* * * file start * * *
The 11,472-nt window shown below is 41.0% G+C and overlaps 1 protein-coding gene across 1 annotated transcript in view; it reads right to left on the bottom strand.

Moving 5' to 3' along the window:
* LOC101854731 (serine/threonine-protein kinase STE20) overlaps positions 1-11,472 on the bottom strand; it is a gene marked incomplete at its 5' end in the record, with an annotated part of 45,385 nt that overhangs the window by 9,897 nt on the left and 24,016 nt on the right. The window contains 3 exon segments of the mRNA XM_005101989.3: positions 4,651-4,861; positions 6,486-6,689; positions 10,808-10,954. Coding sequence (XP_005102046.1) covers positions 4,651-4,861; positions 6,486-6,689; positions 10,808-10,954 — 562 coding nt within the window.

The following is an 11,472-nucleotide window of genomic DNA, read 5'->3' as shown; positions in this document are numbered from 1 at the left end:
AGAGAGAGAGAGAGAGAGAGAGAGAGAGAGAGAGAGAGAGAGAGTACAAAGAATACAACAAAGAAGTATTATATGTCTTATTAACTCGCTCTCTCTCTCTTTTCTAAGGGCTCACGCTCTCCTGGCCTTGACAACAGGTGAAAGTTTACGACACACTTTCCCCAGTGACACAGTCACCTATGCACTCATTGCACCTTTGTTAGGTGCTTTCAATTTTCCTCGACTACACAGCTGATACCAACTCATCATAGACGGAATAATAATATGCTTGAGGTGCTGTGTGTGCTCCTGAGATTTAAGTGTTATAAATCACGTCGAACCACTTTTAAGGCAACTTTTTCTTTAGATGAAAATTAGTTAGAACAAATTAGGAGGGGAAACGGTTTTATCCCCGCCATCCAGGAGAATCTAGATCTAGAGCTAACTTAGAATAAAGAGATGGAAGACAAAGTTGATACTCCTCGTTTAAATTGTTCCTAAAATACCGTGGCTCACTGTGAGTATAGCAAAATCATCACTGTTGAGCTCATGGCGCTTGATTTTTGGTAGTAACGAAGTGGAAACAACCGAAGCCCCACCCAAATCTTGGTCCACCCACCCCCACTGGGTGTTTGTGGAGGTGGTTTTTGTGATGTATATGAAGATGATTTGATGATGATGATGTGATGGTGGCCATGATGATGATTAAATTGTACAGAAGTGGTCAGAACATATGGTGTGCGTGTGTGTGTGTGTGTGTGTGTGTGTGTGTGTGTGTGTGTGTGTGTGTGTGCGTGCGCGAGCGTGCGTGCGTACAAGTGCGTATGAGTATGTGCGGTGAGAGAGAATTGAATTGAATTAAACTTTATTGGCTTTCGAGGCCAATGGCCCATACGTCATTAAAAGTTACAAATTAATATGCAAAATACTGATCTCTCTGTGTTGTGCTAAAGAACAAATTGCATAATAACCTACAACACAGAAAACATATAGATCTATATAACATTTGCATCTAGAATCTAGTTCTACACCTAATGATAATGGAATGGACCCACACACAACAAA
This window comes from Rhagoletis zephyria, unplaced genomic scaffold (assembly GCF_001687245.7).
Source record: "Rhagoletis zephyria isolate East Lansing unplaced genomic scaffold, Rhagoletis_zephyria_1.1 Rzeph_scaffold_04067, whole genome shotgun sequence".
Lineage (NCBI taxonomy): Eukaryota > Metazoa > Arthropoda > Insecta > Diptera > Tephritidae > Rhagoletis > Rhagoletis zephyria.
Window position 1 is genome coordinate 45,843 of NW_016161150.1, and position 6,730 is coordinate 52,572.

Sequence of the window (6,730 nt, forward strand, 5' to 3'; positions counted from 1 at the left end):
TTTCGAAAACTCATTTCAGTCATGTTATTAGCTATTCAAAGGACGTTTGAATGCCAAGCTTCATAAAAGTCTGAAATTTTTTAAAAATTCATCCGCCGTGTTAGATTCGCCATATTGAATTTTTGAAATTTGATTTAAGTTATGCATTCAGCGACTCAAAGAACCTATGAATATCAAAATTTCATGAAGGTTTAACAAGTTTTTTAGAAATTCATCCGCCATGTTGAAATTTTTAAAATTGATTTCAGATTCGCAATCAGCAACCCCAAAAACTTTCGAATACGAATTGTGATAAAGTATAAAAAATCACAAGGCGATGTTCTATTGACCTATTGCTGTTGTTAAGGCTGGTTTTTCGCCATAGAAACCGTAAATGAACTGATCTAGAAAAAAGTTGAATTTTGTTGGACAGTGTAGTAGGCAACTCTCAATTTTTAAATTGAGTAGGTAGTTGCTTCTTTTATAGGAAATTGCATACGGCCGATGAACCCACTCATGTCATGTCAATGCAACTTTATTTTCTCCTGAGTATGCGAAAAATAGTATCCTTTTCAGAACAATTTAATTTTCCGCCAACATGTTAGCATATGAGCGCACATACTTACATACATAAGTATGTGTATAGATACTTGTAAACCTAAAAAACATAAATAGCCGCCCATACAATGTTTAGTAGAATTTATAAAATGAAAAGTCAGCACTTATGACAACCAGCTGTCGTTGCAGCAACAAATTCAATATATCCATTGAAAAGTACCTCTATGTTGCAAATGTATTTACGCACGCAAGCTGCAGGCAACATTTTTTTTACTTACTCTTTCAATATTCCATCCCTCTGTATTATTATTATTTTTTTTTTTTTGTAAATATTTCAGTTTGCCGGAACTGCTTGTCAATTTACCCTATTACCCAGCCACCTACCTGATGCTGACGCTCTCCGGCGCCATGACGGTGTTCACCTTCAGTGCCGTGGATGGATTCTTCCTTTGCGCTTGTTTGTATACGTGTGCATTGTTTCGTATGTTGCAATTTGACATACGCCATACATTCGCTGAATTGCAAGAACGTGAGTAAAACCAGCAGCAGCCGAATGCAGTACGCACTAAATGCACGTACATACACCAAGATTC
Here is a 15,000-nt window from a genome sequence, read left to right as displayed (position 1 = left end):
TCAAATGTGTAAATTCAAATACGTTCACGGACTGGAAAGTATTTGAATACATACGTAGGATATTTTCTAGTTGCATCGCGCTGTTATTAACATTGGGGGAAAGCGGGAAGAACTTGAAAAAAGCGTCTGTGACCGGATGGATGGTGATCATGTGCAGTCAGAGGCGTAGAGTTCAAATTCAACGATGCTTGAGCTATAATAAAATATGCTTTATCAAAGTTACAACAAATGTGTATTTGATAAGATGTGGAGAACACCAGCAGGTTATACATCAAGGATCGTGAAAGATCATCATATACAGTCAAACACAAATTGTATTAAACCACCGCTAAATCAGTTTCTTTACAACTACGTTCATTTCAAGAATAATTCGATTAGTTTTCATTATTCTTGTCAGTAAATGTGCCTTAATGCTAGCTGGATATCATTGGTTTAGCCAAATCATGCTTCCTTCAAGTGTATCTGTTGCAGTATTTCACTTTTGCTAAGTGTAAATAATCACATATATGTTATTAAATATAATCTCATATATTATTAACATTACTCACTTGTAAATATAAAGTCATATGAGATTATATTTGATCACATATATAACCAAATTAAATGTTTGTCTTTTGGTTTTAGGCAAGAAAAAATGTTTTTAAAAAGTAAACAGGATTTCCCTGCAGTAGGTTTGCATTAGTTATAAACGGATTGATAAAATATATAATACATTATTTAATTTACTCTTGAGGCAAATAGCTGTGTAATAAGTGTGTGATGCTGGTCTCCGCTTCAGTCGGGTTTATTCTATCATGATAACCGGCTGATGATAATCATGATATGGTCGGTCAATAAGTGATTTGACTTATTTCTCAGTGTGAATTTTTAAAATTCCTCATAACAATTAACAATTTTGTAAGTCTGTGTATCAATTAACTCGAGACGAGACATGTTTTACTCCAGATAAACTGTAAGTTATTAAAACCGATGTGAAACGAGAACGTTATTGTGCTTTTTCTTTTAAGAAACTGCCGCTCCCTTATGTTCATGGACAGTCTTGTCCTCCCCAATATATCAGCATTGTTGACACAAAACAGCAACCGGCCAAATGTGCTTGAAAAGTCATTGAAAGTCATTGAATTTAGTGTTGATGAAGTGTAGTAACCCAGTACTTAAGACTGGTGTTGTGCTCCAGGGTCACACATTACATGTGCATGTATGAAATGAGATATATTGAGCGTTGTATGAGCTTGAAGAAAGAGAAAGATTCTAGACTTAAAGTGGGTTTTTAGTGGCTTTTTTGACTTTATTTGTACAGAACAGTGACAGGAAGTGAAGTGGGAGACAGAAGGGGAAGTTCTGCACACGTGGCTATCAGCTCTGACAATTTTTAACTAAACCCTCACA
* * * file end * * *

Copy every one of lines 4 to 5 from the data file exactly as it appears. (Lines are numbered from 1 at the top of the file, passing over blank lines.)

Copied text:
The following is an 11,472-nucleotide window of genomic DNA, read 5'->3' as shown; positions in this document are numbered from 1 at the left end:
AGAGAGAGAGAGAGAGAGAGAGAGAGAGAGAGAGAGAGAGAGAGTACAAAGAATACAACAAAGAAGTATTATATGTCTTATTAACTCGCTCTCTCTCTCTTTTCTAAGGGCTCACGCTCTCCTGGCCTTGACAACAGGTGAAAGTTTACGACACACTTTCCCCAGTGACACAGTCACCTATGCACTCATTGCACCTTTGTTAGGTGCTTTCAATTTTCCTCGACTACACAGCTGATACCAACTCATCATAGACGGAATAATAATATGCTTGAGGTGCTGTGTGTGCTCCTGAGATTTAAGTGTTATAAATCACGTCGAACCACTTTTAAGGCAACTTTTTCTTTAGATGAAAATTAGTTAGAACAAATTAGGAGGGGAAACGGTTTTATCCCCGCCATCCAGGAGAATCTAGATCTAGAGCTAACTTAGAATAAAGAGATGGAAGACAAAGTTGATACTCCTCGTTTAAATTGTTCCTAAAATACCGTGGCTCACTGTGAGTATAGCAAAATCATCACTGTTGAGCTCATGGCGCTTGATTTTTGGTAGTAACGAAGTGGAAACAACCGAAGCCCCACCCAAATCTTGGTCCACCCACCCCCACTGGGTGTTTGTGGAGGTGGTTTTTGTGATGTATATGAAGATGATTTGATGATGATGATGTGATGGTGGCCATGATGATGATTAAATTGTACAGAAGTGGTCAGAACATATGGTGTGCGTGTGTGTGTGTGTGTGTGTGTGTGTGTGTGTGTGTGTGTGTGTGTGTGTGCGTGCGCGAGCGTGCGTGCGTACAAGTGCGTATGAGTATGTGCGGTGAGAGAGAATTGAATTGAATTAAACTTTATTGGCTTTCGAGGCCAATGGCCCATACGTCATTAAAAGTTACAAATTAATATGCAAAATACTGATCTCTCTGTGTTGTGCTAAAGAACAAATTGCATAATAACCTACAACACAGAAAACATATAGATCTATATAACATTTGCATCTAGAATCTAGTTCTACACCTAATGATAATGGAATGGACCCACACACAACAAA